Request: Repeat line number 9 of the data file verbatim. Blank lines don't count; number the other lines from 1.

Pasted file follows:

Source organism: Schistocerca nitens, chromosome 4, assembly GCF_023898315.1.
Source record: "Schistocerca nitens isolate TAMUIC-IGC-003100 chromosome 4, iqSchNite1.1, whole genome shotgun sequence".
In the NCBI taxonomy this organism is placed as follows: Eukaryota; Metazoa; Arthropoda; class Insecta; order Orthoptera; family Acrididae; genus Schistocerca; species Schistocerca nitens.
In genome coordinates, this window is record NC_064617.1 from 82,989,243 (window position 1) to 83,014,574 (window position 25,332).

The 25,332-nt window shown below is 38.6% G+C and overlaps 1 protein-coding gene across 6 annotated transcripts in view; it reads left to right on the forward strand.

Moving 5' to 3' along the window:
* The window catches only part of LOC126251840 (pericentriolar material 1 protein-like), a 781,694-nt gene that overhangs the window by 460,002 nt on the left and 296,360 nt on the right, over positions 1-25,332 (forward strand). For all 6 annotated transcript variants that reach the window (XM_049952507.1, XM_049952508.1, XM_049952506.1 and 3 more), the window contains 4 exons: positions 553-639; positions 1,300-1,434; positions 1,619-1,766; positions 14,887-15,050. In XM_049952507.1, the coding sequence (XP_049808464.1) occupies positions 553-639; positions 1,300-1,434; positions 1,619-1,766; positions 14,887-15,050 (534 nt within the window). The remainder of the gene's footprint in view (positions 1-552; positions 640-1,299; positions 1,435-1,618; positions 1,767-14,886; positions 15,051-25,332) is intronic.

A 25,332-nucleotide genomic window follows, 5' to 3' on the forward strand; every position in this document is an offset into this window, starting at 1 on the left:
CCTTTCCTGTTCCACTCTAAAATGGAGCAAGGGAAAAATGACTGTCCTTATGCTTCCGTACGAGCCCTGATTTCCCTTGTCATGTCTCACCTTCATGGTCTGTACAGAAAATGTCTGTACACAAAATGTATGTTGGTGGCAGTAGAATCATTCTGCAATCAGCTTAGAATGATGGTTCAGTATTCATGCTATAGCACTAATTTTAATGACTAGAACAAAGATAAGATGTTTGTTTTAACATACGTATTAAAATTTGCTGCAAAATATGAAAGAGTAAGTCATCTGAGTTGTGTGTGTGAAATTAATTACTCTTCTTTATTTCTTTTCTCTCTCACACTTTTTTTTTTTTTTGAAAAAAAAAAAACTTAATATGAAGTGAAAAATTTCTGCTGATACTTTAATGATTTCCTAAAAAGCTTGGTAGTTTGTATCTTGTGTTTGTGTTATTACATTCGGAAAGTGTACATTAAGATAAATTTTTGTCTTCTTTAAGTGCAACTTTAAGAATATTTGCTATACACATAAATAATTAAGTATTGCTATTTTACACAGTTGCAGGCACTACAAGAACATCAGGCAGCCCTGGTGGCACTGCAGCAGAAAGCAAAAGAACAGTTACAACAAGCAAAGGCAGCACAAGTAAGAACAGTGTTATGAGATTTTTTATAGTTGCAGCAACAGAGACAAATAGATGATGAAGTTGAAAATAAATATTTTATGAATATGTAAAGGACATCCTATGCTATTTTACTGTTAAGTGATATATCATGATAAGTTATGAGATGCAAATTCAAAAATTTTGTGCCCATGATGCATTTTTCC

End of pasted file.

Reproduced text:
CCTTTCCTGTTCCACTCTAAAATGGAGCAAGGGAAAAATGACTGTCCTTATGCTTCCGTACGAGCCCTGATTTCCCTTGTCATGTCTCACCTTCATGGTCTGTACAGAAAATGTCTGTACACAAAATGTATGTTGGTGGCAGTAGAATCATTCTGCAATCAGCTTAGAATGATGGTTCAGTATTCATGCTATAGCACTAATTTTAATGACTAGAACAAAGATAAGATGTTTGTTTTAACATACGTATTAAAATTTGCTGCAAAATATGAAAGAGTAAGTCATCTGAGTTGTGTGTGTGAAATTAATTACTCTTCTTTATTTCTTTTCTCTCTCACACTTTTTTTTTTTTTTGAAAAAAAAAAAACTTAATATGAAGTGAAAAATTTCTGCTGATACTTTAATGATTTCCTAAAAAGCTTGGTAGTTTGTATCTTGTGTTTGTGTTATTACATTCGGAAAGTGTACATTAAGATAAATTTTTGTCTTCTTTAAGTGCAACTTTAAGAATATTTGCTATACACATAAATAATTAAGTATTGCTATTTTACACAGTTGCAGGCACTACAAGAACATCAGGCAGCCCTGGTGGCACTGCAGCAGAAAGCAAAAGAACAGTTACAACAAGCAAAGGCAGCACAAGTAAGAACAGTGTTATGAGATTTTTTATAGTTGCAGCAACAGAGACAAATAGATGATGAAGTTGAAAATAAATATTTTATGAATATGTAAAGGACATCCTATGCTATTTTACTGTTAAGTGATATATCATGATAAGTTATGAGATGCAAATTCAAAAATTTTGTGCCCATGATGCATTTTTCC